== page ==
To illustrate with a small anecdote: When I was younger it took me ages to choose an ice lolly from the ice cream kiosk whenever my parents gave me the option (which was quite often so it should not have been such a hard decision every. single. time.) 🤷♀️🤦♀️ It became rather symbolic for the rest of my life; the hesitation and careful consideration to make a decision when given a choice. Whenever I was told to hurry up, it only took me longer to decide, as if the push, in my mind, became a challenge to consider harder or even do the exact opposite.
This trickled into my formative years: All through school, I was constantly but politely reminded of my lack of oral contribution in class; a great frustration to my teachers who otherwise applauded my scholarly accomplishments. I was the ultimate bookish nerd, after all. At the time, I didn’t know or was able to formulate precisely why I couldn’t readily express my thoughts out loud (only on paper). The problem wasn’t my lack of intelligence or answers, but the fact that I was thinking. I was processing the question(s) posed by the teacher, subconsciously having an immediate answer but also an inner debate with myself; jumping ahead, thinking it over (self-)critically, outweighing its many possibilities and varied contexts which might influence the final answer. Theoretically, I had the answer but couldn’t quite phrase it to clearly explain what I was actually thinking. Before I knew it, somebody else had put their hand in the air and been chosen by the teacher and the conversation had moved on. I’m not trying to put the blame on any of my teachers here. They could hardly put everything on hold and wait for me to formulate my answer; that would have been some long school days.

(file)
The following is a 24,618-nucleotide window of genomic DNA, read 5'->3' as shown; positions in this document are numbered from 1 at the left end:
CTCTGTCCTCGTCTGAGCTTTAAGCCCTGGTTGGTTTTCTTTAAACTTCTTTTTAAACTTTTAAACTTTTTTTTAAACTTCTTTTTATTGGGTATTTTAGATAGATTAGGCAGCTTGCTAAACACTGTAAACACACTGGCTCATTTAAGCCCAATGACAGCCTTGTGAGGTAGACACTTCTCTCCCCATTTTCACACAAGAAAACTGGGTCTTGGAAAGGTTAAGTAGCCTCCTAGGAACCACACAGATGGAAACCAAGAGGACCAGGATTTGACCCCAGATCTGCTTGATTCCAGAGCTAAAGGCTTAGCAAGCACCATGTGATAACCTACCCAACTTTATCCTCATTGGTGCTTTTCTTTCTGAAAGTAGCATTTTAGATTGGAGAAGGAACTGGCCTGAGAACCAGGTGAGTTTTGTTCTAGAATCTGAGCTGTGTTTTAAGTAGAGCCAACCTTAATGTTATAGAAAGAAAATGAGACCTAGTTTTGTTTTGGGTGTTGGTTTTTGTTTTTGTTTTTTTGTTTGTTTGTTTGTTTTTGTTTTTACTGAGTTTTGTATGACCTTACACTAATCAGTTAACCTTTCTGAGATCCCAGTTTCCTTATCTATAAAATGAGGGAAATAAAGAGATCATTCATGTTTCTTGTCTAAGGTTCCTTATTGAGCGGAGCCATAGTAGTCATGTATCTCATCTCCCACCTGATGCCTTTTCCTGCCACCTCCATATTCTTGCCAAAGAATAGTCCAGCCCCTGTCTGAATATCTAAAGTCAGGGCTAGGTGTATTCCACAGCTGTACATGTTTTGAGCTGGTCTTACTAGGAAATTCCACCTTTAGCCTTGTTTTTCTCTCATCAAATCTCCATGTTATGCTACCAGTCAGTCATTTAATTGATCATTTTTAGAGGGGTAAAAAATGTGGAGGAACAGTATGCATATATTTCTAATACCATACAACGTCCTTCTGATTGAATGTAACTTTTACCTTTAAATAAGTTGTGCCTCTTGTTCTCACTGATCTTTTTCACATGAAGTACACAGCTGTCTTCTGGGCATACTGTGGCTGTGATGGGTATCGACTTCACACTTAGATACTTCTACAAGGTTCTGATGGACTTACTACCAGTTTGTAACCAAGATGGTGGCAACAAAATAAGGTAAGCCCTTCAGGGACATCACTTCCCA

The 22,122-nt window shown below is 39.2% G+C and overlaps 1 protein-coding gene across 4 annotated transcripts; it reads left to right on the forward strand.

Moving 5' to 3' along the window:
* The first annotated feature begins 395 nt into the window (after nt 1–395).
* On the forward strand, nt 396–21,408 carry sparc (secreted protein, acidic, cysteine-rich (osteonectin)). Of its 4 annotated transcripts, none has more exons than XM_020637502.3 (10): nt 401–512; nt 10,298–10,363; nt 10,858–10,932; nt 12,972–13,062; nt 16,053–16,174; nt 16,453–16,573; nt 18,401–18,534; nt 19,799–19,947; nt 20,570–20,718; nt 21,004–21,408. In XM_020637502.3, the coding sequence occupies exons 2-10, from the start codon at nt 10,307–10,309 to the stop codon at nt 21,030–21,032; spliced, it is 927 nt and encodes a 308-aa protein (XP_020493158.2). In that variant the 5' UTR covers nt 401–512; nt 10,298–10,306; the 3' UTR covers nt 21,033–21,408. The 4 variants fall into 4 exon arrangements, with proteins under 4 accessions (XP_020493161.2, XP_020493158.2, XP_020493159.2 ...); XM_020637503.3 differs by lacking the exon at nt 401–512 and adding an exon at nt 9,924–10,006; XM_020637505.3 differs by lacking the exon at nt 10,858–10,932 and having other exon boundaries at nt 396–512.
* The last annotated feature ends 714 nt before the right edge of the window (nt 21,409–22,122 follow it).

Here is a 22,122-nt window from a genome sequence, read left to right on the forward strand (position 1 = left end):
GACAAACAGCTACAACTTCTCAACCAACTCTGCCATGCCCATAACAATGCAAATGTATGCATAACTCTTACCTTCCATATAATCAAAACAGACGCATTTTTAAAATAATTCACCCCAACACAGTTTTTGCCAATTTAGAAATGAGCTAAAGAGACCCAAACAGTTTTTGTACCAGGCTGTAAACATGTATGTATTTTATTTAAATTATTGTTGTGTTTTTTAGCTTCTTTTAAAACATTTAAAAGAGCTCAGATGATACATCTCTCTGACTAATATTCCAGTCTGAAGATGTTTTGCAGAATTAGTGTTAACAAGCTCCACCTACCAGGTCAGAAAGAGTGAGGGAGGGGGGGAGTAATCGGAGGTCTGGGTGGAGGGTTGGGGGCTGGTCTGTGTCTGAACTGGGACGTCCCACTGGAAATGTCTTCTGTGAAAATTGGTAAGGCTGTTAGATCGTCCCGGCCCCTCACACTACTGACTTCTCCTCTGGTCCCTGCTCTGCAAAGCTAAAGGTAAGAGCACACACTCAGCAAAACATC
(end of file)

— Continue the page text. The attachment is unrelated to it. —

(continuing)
No matter how hard the teachers tried alternative teachings, they rarely upset the inevitable system: Formative education will likely always remain an assembly line where one learns to think and adapt to the norm, to society; a sort of box where you process all those wild, abstract thoughts and ideas into something tangible and categorized. One would believe this would have helped me formulate the answers I had roaming in my head but, ironically, I believe it was the system’s failure to adapt to the complexity of the human mind.
Streamlining every individual thought process have its heels, especially for the artistic and/or non-academic minds who ‘refuse’ to adapt; who cannot naturally fall in line. I may have been academic but with streaks of an artistic soul as well and even my academic mind was spinning out of control, so to speak. Its theoretical modus operandi always seemed too wild for the level of our curriculum, so I reined it in, became more adaptive and even more introspective. It was simply my way of thinking; something I could never fully mold to suit society, something that I needed to take my own time to do, so to speak. I didn’t rightly understand why I couldn’t think outside the box as I did; which is paradoxical because as I became older, it was all everybody wanted me to do. I learned to unlearn what I had learned. Huh.
So, yeah. That’s how the cookie crumbles.